The Cancun logjam does not mean that the big players will make any significant cuts in their subsidy support. Although the Western countries have blamed the G-21 for “asking for the moon”, the fact remains that they have got too used to being parasites on the developing world. The plight of the farming community, following the Marrakesh agreement (the agreement establishing the WTO, signed on 15 April 1994) — from Chile to South Korea, and from India to Brazil–has failed to move the industrialised countries to bring in any meaningful reforms in international trade.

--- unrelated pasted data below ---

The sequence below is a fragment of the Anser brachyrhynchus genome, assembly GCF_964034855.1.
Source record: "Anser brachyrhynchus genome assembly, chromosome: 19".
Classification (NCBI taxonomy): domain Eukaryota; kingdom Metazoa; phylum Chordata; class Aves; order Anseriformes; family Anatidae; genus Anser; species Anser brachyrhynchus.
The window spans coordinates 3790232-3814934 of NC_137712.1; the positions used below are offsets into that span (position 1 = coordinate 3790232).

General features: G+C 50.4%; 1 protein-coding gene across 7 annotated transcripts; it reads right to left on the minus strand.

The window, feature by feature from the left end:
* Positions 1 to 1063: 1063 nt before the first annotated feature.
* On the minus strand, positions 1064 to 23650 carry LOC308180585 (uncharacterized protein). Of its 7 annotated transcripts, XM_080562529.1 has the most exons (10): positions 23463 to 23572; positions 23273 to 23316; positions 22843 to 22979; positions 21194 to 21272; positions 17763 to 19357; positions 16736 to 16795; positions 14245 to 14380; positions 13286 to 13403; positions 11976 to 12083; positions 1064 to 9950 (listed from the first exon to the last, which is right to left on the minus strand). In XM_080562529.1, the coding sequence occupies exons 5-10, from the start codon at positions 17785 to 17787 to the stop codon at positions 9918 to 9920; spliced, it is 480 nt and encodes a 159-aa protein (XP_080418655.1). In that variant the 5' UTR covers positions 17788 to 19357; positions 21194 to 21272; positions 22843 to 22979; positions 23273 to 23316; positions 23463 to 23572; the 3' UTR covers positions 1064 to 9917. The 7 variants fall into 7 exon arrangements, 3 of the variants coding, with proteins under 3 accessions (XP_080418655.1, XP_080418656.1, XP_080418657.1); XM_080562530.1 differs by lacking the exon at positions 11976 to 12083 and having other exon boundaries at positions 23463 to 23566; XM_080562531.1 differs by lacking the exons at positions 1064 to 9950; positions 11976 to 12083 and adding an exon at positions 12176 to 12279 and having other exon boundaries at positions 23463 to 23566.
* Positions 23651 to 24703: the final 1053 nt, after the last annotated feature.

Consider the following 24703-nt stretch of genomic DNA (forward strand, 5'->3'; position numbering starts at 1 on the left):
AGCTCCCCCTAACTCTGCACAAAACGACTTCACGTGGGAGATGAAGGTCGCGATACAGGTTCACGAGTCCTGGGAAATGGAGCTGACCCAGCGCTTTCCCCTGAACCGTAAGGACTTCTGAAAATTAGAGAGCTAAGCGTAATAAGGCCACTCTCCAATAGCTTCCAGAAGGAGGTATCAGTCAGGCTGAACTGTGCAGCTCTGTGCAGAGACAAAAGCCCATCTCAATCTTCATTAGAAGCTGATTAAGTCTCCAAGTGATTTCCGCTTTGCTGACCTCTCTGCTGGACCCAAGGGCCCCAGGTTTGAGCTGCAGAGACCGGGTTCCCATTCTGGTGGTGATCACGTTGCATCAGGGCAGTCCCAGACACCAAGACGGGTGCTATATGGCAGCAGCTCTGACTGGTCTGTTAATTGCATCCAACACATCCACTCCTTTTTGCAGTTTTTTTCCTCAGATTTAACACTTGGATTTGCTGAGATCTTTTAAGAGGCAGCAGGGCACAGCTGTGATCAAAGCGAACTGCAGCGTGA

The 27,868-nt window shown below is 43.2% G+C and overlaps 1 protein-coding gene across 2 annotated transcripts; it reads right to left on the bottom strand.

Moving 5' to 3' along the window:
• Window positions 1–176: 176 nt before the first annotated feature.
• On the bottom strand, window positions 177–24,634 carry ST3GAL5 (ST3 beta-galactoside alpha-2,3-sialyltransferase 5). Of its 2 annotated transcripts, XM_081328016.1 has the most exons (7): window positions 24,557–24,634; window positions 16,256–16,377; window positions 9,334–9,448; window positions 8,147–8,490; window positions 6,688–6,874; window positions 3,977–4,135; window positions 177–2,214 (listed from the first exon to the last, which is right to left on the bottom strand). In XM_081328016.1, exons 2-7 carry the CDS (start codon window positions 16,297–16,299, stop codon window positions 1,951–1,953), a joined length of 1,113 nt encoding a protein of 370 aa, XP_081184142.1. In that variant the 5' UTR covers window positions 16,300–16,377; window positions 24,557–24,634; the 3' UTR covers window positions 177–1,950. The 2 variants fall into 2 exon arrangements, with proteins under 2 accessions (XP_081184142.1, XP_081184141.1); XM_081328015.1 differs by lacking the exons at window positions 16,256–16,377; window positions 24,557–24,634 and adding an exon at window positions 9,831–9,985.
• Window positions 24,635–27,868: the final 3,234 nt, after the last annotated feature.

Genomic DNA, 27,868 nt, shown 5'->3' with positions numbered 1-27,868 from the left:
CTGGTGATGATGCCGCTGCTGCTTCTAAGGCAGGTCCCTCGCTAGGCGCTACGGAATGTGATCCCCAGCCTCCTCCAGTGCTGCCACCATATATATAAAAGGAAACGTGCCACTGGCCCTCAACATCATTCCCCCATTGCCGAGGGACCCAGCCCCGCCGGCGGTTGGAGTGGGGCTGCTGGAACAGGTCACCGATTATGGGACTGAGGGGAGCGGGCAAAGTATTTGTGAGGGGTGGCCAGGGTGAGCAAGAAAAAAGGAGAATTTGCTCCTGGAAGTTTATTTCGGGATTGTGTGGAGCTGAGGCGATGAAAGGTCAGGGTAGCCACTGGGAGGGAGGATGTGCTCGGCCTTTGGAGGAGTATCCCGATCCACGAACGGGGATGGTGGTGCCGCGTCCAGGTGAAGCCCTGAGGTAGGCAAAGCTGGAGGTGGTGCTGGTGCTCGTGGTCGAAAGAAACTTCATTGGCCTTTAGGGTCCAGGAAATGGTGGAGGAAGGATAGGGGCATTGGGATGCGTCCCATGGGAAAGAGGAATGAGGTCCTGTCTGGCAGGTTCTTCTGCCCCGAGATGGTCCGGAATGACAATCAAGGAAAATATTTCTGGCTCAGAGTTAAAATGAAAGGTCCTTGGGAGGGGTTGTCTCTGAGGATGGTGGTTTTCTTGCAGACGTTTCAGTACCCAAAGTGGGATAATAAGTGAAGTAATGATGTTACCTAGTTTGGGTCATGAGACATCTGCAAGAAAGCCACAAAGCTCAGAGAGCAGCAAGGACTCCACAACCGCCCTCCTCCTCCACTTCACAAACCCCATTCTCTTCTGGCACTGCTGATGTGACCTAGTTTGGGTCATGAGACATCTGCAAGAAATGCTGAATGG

The suicide during the Cancun ministerial of the Korean farmer, Lee Kyong Hae, amplifies the devastation that WTO has wrought on the farming communities all over the world. Ignoring the voice of the marginalised and the poor farmers will not only be suicidal, but catastrophic for the powers that be. The message from Lee’s sacrifice is loud and clear. Ignoring the growing discontent and frustration that prevails on the farming front, accentuated through the trade reforms, will only globalise anger.